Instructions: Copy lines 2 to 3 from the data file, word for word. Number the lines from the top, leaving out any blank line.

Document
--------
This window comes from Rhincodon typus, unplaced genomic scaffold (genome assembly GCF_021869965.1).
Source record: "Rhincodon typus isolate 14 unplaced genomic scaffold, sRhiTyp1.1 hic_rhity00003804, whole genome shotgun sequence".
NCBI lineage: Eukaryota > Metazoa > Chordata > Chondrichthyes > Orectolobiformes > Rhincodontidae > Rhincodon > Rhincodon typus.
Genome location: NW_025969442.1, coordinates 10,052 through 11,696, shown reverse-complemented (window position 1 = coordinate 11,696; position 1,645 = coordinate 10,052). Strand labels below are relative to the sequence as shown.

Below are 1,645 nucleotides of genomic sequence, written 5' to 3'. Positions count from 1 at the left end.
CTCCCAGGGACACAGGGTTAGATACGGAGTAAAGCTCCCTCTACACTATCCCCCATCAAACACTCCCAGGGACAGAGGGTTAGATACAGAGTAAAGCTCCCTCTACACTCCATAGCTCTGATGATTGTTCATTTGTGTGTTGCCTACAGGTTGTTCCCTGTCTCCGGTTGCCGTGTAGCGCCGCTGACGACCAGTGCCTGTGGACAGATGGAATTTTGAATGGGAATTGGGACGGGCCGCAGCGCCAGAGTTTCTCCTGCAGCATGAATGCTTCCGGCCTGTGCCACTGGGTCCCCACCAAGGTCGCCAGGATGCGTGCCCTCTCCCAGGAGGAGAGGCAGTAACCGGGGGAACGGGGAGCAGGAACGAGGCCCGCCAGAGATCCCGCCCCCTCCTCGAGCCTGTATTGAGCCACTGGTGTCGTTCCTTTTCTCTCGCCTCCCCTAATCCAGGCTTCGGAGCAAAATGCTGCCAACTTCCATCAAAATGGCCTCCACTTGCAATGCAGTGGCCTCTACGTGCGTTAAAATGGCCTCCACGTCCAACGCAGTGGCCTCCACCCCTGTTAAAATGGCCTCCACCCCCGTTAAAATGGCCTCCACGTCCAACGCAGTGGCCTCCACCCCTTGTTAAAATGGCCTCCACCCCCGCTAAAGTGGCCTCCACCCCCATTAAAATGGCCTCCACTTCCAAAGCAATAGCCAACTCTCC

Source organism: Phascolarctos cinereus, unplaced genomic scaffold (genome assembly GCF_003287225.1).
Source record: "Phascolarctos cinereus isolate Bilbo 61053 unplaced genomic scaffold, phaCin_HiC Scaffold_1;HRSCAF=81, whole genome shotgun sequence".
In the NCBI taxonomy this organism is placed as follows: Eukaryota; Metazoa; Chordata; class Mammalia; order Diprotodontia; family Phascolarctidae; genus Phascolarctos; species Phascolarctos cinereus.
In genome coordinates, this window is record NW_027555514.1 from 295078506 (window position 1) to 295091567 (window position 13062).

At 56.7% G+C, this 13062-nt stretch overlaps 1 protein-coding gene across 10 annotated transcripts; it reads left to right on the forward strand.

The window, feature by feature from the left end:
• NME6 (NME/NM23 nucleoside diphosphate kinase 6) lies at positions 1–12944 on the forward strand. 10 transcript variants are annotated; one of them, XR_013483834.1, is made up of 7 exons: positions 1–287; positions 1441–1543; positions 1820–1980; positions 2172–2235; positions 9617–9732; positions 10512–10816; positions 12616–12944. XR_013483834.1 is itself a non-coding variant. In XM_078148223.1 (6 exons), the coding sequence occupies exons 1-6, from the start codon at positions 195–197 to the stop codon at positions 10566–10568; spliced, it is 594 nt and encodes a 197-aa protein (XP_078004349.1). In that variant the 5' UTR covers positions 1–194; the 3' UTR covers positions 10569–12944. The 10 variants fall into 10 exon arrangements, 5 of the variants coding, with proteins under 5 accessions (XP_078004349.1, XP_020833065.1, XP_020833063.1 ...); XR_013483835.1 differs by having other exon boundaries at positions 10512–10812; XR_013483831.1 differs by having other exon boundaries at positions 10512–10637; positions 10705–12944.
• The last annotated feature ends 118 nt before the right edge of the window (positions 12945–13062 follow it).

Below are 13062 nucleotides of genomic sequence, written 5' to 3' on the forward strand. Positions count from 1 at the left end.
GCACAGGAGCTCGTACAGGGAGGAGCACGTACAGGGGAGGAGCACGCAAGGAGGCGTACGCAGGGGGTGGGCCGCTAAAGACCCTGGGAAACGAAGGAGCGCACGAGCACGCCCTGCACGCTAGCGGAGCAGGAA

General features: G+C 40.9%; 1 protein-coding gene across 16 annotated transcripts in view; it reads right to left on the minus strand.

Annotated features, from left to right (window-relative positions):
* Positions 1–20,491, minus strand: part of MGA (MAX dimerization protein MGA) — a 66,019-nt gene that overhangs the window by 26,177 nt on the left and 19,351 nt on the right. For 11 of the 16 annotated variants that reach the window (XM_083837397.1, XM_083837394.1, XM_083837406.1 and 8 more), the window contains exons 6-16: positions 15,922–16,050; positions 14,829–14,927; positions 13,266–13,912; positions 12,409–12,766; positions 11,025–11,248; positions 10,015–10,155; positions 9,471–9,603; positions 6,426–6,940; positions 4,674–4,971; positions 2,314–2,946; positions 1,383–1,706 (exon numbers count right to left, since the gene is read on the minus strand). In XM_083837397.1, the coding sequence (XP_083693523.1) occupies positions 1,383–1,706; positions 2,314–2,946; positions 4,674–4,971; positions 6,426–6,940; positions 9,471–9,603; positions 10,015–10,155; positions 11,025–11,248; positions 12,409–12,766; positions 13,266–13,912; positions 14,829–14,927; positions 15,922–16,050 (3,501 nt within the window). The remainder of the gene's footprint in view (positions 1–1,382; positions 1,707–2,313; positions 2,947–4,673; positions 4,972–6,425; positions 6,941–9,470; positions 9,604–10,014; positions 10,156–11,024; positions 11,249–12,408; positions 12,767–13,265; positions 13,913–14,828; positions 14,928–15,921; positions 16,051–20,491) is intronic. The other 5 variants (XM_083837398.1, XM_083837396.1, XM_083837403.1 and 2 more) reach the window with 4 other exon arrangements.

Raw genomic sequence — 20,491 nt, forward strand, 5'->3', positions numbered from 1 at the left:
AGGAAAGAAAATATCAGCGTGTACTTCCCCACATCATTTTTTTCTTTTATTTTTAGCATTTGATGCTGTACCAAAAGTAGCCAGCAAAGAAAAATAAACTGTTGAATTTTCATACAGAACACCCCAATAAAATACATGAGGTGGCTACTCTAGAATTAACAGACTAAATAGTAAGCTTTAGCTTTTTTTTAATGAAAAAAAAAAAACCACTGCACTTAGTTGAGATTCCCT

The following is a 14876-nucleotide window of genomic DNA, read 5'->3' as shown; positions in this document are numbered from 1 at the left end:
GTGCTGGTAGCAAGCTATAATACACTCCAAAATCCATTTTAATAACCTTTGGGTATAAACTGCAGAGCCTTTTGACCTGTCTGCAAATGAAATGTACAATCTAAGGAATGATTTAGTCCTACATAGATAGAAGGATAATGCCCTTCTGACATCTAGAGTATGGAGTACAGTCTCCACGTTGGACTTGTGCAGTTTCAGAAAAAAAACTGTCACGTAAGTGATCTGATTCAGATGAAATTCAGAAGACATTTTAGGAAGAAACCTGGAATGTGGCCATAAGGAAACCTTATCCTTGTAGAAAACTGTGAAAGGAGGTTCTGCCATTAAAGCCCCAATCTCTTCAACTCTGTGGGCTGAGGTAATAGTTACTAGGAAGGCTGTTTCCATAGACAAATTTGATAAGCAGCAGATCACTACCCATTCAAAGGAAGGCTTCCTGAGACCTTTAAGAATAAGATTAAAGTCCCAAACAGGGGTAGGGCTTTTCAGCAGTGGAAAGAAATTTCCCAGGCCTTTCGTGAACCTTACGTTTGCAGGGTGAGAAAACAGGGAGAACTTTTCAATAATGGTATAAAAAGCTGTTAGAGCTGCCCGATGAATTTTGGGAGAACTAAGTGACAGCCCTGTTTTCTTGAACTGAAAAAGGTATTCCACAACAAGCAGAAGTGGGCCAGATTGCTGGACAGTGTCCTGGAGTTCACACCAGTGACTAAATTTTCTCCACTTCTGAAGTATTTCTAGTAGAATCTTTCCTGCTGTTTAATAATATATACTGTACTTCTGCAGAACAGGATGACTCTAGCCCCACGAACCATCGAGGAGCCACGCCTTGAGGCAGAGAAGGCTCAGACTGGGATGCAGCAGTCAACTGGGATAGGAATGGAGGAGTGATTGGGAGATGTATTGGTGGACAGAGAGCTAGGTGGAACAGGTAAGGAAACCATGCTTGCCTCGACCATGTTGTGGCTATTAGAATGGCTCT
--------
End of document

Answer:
Source record: "Rhincodon typus isolate 14 unplaced genomic scaffold, sRhiTyp1.1 hic_rhity00003804, whole genome shotgun sequence".
NCBI lineage: Eukaryota > Metazoa > Chordata > Chondrichthyes > Orectolobiformes > Rhincodontidae > Rhincodon > Rhincodon typus.